The thing was cold, black, and heavy. Even though I was just a kid, maybe nine or ten, I knew a gun when I saw it. I’d been jumping on Grandma Nellie’s bed. The pillow had fallen on the floor. The gun had been under the pillow.
I put everything back the way I found it and hurried down the Victorian staircase with the steps curving at the bottom into a spiral, my younger sister behind me. The widest part of the steps was near the wall with the railing. The other wall had the steps disappearing into the spiral. I had big feet, even then, so I walked close to the railing wall.
We went into the old-fashioned kitchen with the speckled linoleum floor, the kind where you couldn’t find anything you dropped, and saw my grandma at the yellow enamel stove with the big legs, stirring our lunch (under the stove made a great hiding place during hide and seek). I wanted to tell her about the gun, but she turned to me with her sweet grandma face, and I couldn’t mention it. How could such a nice religious lady own such a cold and scary thing?
I loved my grandma’s house with the wavy-glass picture window that faced the street and the front door that wasn’t in the front at all, but rather on the side of the house that opened to the wrap-around porch.
I busied myself with my favorite play things. Under the staircase, there was a curtained area that contained hats, gloves, jewelry, and high-heeled shoes — her church clothes. She let us try on anything we wanted, as long as we were careful. My younger sis and I stomped around in the shoes and accessories, having a blast.
My younger sister hadn’t seen the gun. I had hurried her out of the bedroom, away from the pillow and the pistol and my new perspective of my gray-haired granny.
The two of us ate our hot lunch at Grandma’s chrome table with the plastic seat cushions, took off our jewelry and shoes, put the hats back, and went outside to play in the grass between the house and the garage along the alley. The screen door slammed behind us.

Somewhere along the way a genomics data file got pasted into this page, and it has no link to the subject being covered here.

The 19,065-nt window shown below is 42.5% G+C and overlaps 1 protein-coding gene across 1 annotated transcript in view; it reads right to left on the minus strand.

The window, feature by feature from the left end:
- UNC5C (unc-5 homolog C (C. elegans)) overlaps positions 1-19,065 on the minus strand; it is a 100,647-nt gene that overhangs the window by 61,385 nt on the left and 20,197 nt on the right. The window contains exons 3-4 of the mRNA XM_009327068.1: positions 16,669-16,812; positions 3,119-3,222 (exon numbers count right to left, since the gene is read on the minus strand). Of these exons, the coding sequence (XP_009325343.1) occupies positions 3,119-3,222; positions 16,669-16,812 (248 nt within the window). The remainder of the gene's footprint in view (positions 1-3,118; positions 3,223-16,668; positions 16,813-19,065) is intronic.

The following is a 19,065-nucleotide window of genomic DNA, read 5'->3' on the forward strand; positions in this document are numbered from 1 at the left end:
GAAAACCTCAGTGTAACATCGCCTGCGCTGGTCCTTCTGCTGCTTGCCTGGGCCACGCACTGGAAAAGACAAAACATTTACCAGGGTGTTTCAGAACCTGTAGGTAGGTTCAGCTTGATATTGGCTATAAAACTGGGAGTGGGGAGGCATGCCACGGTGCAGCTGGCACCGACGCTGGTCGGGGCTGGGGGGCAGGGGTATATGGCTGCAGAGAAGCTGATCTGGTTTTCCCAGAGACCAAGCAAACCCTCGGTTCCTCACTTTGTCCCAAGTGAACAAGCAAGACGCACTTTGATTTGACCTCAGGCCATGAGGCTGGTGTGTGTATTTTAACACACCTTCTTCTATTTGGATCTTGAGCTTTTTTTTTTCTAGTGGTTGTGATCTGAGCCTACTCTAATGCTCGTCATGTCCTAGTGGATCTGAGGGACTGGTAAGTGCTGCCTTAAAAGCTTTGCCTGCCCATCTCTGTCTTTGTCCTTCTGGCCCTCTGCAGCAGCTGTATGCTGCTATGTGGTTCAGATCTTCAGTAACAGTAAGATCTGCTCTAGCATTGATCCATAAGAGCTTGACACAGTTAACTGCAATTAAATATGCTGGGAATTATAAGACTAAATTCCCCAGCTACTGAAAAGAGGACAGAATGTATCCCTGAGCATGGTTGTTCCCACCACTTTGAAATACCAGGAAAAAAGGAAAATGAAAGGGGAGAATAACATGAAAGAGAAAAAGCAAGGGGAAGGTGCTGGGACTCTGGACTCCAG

What was I going to do about the gun? I still couldn’t bring myself to mention it to the churchiest lady I knew. Instead I saved it for when we got home the next day, after having slept in the spare room with the innocent pillows, away from the grandma pillow hiding the pistol.
My mom sucked in air when I told her, and then she booted me out of the kitchen while she made a phone call. Did she call our dad since it was his mother with the gun? Or did she call her mother-in-law directly? I will never know, but we were sat down that evening by our dad and mom and told that Grandma had been mugged and her purse had been stolen in the street in front of her house.
And that Grandma didn’t live in the best neighborhood.
And that Grandma now kept her gun locked up during the daytime.
And that we were never to speak of the gun again.
A year or two later, Grandma Nellie moved to a much smaller house on a busy street. Gone were the claw-foot bathtub and the wrap-around porch. Gone were the tall Victorian windows that reached lower than the beds. Gone was the spiral at the bottom of the staircase and the hidden closet under the stairs.
The new house was brown and boring, and the kitchen was a sliver of the old one with a modern stove. But Grandma still cooked her homemade chicken with homemade noodles. She still had us over once a month for Sunday dinner, whether we went to church or not.
I don’t know what happened to the pistol, since no one ever spoke of it again.
Couldda Wouldda Didda
I did it. I ratted out my grandma. It was all I knew how to do.